The original house never really existed, of course, being a facade on the Universal backlot. It was first built for the movie "So Goes My Love" in 1946 and has been in about 20 different movies and tv shows since then. Now all that really exists from the original structure is apparently a little of the bottom floor and basic framing. 

Moebius modeled the house in all it's Munsters glory, however. (It's interesting to note that in some of the Munsters remakes they also used a model because the original set was so altered). It's not an easy build as it is recommended for folks 15 and older. Here it is!

Here is the box. They did a nice job on the graphics, I think.

This kit has parts. Lots of parts. I find it interesting that they were able to design a whole house since the original set was just the front facade. They did a really good job.

They even included window coverings. Nice touch!

Here are the building instructions...

The painting instructions are interesting in that they point out that the house was never filmed in color in the original series. This gives the builder a lot off leeway in their color choices. It even says you can paint it in grays to replicate the tv show.

By the way, there is a 1313 Mockingbird Lane here in Dallas. It's decidedly less interesting...

However, if you want to see a pretty close approximation to the original house that actually has an interior, may I suggest this place in Waxahachie, Texas.

I haven't been there, but apparently it's an almost perfect duplicate- outside and inside! (They even have Spot under the stairs that open up)

So there you have it! Hopefully one day I'll build it and then build that train layout. If I do, I'll put in on here for you guys to see!

Until next time, keep searching for treasure!

Monday, February 6, 2023

Eye in the Sky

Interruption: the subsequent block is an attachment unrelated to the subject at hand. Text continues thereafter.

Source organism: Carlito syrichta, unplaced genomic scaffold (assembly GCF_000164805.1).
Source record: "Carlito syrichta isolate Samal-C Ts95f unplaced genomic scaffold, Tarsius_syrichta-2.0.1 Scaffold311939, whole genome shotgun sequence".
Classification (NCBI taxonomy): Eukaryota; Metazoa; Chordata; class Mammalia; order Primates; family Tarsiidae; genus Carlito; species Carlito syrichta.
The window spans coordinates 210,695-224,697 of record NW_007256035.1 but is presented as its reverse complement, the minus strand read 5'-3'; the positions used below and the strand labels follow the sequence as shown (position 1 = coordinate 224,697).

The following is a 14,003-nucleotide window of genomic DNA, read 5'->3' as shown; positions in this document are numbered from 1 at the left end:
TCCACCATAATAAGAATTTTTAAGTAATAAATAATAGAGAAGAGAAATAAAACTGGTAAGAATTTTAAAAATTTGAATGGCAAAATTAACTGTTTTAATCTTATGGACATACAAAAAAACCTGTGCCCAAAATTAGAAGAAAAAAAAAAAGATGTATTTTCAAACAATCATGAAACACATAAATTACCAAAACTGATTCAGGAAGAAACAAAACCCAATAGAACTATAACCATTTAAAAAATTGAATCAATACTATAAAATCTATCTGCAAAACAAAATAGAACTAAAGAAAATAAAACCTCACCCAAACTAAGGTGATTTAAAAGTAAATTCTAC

No, I'm not talking about Chinese balloons here. What I'm talking about is this...

Not the Cineroc, but the Camroc on the right. You see, this was the first camera that could be launched on a model rocket! (The Cineroc was the first super 8 movie camera that was launchable). 

In 1966, Estes Industries developed (see what I did there?) the Camroc rocket camera. The idea was extremely simple. A rubber band shutter was held closed until the parachute popped out, at which time it was released and snapped a single picture on Tri-X black and white film. The lens was in the nose of the rocket, so the rocket needed to be past apogee and pointing back at the ground before it popped. Otherwise you got a great shot of the sky! (Which was NOT great)

Anyway, I had one as a kid and took exactly one picture with it. I got lucky and got a really good picture of the hobby shop that we went to. I gave the picture to the owner and that was that. The camera was lost in the years after.

However, a month or so ago a even more senior member of our rocket club was selling a lot of his old stuff, and I bought his Camroc box! Here it is!

The mighty Camroc!

This is the lens. The quality of the pictures is great, especially considering the lens is plastic.

They sold sections that were pre-loaded with film. That's what is in these sealed plastic bags. I doubt they're any good.

He had a whole lot of parts! I can almost make two complete cameras!

These are film packs that you would load yourself. Again, I think they were stored in a hot garage, so they are probably toast.

Want to learn all about how to use a Camroc? Here are the instructions!

Finally, these are the plans for a rocket to boost it. I plan to "clone" my own and maybe even take a couple of pictures!

Now, of course, they have high quality digital cameras that can take stills and video very easily. Still, there's nothing like the thrill of doing it old school. Nostalgia can be a lot of work, but it can be worth it!

Until next time, keep searching for treasure!